You know that thing where you never really finish one project before you’re on to the next? I have an idea for another book.
So I’m more than a little fascinated with the history and historicity of religious movements. Not the religions themselves, but the context of the faiths through their history.
Like this: the creation myth in the Abrahamic religions shouldn’t be taken literally. But rather, the original version codified in the Tanakh is an obvious allegory for a people who had (probably at the time of writing it down) recently lost a major center of faith and society (the first or second temple, I can’t quite recall at this moment). It’s a story about how to deal with being forced out of your home. No fantastical elements required. It’s very human: grief and dealing with it.
That’s what I want to write. I want to take all the Torah stories, and the Bible and Quran too, and pick them apart for what they actually mean in a the context of when they were written. I mean, if Genesis is basically an allegory for losing a home, then what was the story in Esther supposed to mean (given that it’s not historically accurate at all)? Or that one depressing Bible book (started with an E…)? And I’ll be honest, I don’t know much about Islam, but I bet it follows the same pattern of codifying myths with the intent of helping people.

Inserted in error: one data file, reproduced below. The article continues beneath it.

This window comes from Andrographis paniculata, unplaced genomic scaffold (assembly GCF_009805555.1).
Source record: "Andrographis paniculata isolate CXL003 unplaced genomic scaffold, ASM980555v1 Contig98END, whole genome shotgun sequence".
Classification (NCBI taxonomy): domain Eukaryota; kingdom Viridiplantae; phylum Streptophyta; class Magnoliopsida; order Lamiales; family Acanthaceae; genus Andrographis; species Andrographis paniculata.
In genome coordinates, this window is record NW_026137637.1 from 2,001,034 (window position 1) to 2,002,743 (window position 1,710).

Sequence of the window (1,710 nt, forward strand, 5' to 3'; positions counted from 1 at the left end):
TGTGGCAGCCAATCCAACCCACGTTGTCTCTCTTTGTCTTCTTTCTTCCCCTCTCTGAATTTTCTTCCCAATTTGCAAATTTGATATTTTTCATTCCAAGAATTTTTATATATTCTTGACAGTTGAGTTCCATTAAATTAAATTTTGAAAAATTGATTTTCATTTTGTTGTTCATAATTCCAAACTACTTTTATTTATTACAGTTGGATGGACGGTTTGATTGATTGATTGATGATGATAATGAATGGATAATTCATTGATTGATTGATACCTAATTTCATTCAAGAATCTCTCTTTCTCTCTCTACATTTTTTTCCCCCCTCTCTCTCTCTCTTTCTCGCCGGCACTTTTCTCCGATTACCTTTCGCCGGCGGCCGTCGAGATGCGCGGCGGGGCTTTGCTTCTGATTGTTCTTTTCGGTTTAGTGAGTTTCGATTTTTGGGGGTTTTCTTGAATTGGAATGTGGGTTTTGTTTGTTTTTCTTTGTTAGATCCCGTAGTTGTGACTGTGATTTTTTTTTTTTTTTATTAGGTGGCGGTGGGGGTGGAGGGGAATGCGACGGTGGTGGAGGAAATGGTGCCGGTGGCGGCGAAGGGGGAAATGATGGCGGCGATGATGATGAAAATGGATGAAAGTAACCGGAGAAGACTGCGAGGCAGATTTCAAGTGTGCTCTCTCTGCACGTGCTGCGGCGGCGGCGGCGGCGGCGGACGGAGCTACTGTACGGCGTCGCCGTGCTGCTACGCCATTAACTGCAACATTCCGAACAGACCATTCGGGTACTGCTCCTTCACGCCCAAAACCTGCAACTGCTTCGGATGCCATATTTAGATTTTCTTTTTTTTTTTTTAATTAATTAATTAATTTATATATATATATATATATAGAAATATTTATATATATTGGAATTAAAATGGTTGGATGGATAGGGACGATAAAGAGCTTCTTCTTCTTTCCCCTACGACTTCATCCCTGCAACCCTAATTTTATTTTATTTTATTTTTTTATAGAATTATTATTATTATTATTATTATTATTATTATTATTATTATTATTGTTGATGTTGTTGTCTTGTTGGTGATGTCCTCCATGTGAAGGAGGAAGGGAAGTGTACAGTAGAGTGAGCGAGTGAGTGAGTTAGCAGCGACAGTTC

Now, you might be wondering what my reasoning is. “Michael, you’re just a curmudgeon and an atheist, what could you possibly get from studying the bible?” The Abrahamic religions were and are the most prolific faiths in human history, two offshoots of the first boasting about two billion (BILLION~!) followers each (and that’s not getting into other world religions) Why wouldn’t I be interested in the reason why?